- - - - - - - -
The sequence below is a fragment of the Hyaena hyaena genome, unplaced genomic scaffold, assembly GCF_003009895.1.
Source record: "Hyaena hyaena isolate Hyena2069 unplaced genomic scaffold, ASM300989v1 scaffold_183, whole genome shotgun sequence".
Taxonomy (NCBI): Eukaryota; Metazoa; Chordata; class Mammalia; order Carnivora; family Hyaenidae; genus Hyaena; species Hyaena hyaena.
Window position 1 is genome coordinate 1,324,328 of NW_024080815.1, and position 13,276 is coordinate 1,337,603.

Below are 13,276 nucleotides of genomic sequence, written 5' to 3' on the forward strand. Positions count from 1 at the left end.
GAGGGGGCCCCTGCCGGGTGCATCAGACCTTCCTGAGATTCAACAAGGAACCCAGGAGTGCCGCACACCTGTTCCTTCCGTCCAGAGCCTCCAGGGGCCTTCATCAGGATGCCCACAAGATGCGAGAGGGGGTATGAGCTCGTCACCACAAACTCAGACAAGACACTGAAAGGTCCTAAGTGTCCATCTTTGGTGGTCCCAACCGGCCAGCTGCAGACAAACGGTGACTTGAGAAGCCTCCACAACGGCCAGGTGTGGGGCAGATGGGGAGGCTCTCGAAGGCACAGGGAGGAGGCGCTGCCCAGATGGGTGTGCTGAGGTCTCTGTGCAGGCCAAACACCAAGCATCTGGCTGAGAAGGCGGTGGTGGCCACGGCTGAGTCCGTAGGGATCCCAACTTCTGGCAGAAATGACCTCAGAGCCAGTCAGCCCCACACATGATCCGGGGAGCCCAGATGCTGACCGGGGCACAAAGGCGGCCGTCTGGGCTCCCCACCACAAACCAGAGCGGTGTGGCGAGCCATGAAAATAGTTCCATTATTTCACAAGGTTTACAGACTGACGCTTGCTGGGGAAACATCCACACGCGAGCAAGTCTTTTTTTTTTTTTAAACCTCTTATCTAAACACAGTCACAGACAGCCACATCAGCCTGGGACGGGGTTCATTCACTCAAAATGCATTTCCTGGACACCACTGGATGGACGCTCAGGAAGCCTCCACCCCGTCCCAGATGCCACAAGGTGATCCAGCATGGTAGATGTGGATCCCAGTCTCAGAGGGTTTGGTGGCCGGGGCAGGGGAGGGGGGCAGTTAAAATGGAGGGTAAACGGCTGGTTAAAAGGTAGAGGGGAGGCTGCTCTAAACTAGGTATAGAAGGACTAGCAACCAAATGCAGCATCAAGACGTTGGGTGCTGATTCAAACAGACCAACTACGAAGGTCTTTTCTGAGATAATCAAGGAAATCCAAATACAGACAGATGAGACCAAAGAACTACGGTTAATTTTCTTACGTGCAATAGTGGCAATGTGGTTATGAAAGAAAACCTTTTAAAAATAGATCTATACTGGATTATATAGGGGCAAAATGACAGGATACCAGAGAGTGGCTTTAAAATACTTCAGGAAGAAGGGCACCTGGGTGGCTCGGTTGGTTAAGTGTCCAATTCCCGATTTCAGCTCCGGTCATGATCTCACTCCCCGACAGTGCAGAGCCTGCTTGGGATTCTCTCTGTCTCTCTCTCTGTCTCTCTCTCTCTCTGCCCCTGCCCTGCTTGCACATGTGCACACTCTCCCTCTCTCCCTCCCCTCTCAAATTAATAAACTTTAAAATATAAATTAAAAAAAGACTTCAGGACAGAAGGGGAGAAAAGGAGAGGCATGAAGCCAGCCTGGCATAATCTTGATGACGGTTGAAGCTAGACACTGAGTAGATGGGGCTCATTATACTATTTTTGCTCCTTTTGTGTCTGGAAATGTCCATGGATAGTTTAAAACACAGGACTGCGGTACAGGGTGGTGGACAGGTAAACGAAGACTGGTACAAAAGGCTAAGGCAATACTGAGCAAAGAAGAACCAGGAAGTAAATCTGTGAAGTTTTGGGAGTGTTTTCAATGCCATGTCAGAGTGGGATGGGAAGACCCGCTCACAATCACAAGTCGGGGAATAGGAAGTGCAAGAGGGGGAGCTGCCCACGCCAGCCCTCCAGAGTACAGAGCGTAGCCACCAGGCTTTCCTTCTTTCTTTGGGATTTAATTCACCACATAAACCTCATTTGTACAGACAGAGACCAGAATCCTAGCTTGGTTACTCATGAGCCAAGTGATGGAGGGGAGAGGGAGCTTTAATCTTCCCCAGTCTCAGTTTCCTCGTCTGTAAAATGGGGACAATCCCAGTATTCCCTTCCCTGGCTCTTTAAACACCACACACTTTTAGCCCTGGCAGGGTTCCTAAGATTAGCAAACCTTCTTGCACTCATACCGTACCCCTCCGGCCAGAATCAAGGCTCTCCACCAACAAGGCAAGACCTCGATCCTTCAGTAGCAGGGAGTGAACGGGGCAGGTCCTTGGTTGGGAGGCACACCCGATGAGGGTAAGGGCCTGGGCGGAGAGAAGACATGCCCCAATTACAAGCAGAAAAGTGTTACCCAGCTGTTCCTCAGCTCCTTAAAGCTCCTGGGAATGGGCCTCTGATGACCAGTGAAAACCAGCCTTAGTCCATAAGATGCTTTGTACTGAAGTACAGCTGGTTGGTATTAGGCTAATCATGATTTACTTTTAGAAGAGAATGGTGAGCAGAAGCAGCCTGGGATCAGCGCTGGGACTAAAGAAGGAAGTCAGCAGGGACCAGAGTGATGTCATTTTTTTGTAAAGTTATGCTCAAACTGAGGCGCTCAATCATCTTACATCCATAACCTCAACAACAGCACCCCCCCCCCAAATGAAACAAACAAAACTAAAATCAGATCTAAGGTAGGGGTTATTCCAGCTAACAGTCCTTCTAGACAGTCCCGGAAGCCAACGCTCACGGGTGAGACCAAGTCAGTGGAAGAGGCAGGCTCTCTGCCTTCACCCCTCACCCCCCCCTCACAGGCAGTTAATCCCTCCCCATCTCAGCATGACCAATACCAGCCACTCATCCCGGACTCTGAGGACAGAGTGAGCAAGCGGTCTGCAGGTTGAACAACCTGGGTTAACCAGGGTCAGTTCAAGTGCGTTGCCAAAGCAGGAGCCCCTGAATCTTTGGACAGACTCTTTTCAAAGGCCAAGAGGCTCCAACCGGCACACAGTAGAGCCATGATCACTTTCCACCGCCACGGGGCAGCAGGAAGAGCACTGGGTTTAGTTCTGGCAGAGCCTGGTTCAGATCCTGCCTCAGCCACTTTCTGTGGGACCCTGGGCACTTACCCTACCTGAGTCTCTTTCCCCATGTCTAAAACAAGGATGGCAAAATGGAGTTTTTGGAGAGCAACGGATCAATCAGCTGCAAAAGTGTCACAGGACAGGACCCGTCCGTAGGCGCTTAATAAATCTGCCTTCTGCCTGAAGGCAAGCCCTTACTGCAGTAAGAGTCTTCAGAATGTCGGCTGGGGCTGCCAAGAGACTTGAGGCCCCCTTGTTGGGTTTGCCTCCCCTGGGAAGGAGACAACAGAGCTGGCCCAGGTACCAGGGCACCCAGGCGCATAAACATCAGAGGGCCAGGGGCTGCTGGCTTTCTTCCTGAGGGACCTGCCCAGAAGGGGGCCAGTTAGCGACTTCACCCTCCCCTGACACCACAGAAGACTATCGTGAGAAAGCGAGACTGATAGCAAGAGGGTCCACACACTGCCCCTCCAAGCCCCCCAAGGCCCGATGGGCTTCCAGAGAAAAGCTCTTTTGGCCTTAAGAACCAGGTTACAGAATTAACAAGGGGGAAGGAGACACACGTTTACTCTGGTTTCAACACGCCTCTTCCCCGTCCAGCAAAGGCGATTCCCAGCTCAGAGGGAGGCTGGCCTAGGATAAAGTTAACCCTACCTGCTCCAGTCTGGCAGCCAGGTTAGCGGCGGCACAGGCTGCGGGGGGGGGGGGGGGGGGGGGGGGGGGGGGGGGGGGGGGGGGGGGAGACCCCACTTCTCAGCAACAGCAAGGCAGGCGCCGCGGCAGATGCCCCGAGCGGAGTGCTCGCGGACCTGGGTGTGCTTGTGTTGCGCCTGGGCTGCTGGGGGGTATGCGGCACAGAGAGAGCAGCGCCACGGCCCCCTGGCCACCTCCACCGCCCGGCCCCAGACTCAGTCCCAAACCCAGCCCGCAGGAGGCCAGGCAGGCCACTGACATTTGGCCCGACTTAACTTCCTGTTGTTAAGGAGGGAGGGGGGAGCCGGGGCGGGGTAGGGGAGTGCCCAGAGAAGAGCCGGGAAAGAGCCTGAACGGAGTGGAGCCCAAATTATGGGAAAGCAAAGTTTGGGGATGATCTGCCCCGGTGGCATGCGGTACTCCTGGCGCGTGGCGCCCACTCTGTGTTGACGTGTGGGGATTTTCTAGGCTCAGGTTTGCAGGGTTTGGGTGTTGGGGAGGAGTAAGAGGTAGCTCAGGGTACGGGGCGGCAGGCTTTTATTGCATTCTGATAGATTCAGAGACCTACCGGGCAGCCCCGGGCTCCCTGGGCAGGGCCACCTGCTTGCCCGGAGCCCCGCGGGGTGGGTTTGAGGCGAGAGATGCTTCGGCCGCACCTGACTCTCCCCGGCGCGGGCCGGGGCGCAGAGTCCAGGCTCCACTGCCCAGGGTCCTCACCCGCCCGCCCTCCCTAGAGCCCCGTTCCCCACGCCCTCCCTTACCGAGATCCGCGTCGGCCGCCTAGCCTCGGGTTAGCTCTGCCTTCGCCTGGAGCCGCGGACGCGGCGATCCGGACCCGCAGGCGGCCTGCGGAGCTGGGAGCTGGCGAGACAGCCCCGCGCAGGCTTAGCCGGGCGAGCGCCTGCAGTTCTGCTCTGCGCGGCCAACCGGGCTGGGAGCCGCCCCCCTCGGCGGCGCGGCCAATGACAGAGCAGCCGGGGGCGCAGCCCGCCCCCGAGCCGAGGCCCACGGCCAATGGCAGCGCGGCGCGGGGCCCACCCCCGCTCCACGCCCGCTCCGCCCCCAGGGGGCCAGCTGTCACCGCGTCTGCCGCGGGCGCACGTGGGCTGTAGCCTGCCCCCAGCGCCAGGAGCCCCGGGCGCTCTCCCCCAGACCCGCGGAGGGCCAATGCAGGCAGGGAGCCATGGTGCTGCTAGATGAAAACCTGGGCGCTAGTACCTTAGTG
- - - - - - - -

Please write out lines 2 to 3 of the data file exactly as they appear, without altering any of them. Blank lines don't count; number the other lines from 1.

Source record: "Hyaena hyaena isolate Hyena2069 unplaced genomic scaffold, ASM300989v1 scaffold_183, whole genome shotgun sequence".
Taxonomy (NCBI): Eukaryota; Metazoa; Chordata; class Mammalia; order Carnivora; family Hyaenidae; genus Hyaena; species Hyaena hyaena.